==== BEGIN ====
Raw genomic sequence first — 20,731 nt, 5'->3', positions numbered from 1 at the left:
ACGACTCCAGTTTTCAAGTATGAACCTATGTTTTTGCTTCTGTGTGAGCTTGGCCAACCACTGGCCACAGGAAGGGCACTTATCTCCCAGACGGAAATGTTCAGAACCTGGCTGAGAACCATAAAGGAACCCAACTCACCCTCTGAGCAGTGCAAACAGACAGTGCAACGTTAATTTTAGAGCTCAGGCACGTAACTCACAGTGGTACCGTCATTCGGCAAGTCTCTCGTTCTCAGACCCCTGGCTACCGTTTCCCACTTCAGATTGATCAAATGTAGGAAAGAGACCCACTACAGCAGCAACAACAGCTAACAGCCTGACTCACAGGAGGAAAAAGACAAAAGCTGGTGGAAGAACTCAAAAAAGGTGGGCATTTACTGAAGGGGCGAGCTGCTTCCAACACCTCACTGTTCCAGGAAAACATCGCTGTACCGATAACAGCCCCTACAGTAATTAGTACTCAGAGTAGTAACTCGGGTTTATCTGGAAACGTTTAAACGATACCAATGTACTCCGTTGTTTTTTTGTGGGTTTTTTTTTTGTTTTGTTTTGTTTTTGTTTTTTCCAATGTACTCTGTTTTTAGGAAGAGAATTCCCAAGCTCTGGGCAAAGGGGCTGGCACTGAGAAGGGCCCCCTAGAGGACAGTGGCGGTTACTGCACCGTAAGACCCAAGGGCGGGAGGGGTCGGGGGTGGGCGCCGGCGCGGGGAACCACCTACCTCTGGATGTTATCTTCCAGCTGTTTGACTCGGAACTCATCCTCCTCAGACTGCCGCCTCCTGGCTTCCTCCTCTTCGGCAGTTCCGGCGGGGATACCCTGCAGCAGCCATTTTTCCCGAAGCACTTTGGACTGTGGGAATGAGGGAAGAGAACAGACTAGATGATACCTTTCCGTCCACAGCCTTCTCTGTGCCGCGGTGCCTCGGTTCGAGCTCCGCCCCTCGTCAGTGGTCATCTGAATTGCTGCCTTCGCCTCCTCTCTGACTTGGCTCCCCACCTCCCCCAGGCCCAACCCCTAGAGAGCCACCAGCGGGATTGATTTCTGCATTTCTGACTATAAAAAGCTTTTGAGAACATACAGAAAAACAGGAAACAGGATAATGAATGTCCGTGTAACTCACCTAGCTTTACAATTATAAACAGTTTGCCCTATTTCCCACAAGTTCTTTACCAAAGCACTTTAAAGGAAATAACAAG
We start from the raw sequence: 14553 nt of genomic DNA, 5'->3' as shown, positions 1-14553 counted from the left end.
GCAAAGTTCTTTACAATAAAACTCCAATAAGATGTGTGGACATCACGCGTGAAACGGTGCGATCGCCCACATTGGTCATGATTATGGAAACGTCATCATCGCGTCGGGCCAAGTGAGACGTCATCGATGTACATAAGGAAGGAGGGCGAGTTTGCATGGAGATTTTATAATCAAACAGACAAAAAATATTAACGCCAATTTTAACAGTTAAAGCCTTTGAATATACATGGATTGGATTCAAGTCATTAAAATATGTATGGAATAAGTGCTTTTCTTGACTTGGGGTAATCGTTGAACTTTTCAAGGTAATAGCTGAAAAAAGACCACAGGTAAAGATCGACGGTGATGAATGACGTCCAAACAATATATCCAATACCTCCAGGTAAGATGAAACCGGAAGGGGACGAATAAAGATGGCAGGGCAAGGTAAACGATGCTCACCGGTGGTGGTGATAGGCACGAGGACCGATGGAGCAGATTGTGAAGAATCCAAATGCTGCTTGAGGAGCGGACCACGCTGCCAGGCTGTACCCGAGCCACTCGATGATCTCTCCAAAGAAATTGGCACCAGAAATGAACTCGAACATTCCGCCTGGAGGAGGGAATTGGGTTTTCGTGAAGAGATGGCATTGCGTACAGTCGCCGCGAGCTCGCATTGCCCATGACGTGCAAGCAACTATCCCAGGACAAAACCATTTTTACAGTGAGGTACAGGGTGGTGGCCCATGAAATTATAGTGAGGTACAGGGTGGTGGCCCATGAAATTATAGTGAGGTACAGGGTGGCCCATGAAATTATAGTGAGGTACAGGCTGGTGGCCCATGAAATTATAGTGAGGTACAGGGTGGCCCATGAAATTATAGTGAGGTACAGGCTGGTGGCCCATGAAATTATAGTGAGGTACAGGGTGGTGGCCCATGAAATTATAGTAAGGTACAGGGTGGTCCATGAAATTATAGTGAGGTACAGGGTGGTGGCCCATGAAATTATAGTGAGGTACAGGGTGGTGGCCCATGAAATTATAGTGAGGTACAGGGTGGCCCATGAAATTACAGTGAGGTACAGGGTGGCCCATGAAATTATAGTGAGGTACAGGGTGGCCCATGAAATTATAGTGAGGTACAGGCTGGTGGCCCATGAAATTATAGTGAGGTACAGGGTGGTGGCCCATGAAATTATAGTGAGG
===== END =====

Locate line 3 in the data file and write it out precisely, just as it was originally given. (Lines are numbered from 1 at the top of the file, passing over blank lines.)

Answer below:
We start from the raw sequence: 14553 nt of genomic DNA, 5'->3' as shown, positions 1-14553 counted from the left end.